Lead Scoring Mistakes
Modern Marketers know it’s important to score leads and that lead scoring is a well known best practice. However, not all lead scoring programs will do the job and in fact, some can actually harm your demand generation efforts if not developed correctly. Many scoring programs have set scores for each type of content with little variation. Often times marketers score certain types of content (white papers and case studies) with higher value than other types (eBooks or product sheets). But should they be? Scoring certain pieces of content with a higher value than others simply because you think they are more valuable can be a big mistake.
All content isn’t the same and they shouldn’t be scored as such. White papers aren’t more valuable than eBooks or infographics because of their format…it depends on where the content is consumed in the buyer’s journey that makes the difference. It depends on data too. Is there a pattern? Did everyone who converted/ purchase attend a certain webinar in the Nurture stage of their journey? Did they visit the about us section or leadership area of your site and then fill out a contact us form? Your data will guide you in how to build lead scoring. You just can’t go by your gut when making lead scoring rules and you also can’t build the program and then move on to the next item. Lead scoring is never finished, and it is an iterative process, for better or worse.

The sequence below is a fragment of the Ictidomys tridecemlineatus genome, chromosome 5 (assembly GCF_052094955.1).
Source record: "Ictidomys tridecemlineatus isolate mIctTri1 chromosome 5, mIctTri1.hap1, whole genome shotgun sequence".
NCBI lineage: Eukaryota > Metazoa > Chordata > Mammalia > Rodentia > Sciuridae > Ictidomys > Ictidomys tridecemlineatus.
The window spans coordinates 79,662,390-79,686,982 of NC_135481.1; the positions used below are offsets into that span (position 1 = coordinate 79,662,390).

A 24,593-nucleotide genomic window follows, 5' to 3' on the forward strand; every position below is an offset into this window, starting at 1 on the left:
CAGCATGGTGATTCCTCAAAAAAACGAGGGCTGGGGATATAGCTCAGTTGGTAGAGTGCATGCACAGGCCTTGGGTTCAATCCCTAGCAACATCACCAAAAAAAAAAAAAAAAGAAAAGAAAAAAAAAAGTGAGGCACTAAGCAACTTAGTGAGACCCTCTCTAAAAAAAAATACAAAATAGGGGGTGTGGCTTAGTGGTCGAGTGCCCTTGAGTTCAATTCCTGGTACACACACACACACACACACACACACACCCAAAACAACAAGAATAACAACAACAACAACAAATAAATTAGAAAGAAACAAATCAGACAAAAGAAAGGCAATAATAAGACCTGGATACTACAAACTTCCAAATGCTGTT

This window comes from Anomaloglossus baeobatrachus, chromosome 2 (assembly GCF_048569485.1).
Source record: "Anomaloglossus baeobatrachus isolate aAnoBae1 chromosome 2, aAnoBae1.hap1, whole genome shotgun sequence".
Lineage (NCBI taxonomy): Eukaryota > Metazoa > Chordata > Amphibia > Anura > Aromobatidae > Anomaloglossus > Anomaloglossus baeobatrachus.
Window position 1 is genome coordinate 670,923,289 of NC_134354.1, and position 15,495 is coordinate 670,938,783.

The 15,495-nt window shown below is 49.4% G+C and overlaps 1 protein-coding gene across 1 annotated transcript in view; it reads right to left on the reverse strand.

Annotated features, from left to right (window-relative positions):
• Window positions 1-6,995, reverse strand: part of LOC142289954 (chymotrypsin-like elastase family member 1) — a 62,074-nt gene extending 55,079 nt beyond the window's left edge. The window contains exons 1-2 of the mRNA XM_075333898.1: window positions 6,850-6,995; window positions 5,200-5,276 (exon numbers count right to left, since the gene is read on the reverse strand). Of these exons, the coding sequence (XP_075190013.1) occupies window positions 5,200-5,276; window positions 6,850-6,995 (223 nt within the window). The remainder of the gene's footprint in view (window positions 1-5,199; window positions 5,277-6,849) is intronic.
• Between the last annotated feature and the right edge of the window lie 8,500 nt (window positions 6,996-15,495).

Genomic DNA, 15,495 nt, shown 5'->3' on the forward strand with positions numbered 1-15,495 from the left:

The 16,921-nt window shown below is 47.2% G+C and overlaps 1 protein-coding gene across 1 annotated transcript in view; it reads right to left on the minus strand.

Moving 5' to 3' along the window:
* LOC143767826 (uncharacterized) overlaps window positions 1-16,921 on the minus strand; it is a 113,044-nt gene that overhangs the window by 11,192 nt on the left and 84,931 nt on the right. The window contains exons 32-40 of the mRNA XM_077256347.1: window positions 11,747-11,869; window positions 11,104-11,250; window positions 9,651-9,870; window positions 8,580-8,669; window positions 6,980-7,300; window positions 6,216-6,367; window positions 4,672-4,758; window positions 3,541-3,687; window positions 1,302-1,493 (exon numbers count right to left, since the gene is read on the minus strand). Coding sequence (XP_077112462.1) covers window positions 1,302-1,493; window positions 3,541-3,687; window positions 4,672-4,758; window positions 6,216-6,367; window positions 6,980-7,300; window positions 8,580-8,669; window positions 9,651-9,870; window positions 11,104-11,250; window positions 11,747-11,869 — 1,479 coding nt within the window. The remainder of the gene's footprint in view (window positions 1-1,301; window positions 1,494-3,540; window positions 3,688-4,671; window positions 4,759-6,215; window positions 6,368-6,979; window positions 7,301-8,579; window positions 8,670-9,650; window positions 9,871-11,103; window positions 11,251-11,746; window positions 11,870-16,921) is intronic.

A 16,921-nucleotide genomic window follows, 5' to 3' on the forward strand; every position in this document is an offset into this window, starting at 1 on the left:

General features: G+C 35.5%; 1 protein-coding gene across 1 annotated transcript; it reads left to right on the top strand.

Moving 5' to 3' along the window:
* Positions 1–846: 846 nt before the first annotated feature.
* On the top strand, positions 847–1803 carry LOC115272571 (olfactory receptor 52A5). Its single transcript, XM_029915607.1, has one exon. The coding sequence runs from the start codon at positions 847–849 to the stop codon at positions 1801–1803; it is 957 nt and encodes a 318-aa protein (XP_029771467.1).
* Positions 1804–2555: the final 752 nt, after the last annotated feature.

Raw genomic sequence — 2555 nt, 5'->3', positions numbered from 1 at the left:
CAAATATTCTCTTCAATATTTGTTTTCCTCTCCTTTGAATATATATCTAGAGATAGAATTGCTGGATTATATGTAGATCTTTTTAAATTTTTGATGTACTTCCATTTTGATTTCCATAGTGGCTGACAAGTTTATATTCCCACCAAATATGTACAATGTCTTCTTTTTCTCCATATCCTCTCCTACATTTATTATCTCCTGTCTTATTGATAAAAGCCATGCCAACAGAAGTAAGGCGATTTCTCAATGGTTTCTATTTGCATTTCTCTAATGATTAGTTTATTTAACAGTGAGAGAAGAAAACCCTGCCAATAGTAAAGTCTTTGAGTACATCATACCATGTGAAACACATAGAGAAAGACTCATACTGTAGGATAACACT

According to the 2015 ANNUITAS B2B Enterprise Study, 52% of marketers score leads based on behavioral activity and 48% score on call to action. There are so many ways to score leads (demographics, account-based activity or engagement channel) that some (22%) don’t even score their leads at all and that won’t help even the best organizations drive revenue.
As we head into 2016, think about how you could revise your lead scoring model or if you just launched yours, when do you plan to evaluate effectiveness? Not sure your program is doing what it should be? For a quick check, evaluate your lead flow and then talk to sales. Are there too many poor quality leads being passed to sales (indication that lead scoring threshold is too low) or perhaps the lead flow has virtually stopped (possibly lead scoring is too stringent).
The good news is that a scoring model can always be revised. Plan on making adjustments and know that there isn’t only one right answer for developing the right lead scoring model for your organization. Look for our upcoming series on Lead Scoring Best Practices to help get you started and then refine your programs. If you don’t get lead scoring right, it is not something that will just go away. However, your buyers might, so focus on lead scoring.
*This post first ran in 2015 on ANNUITAS.com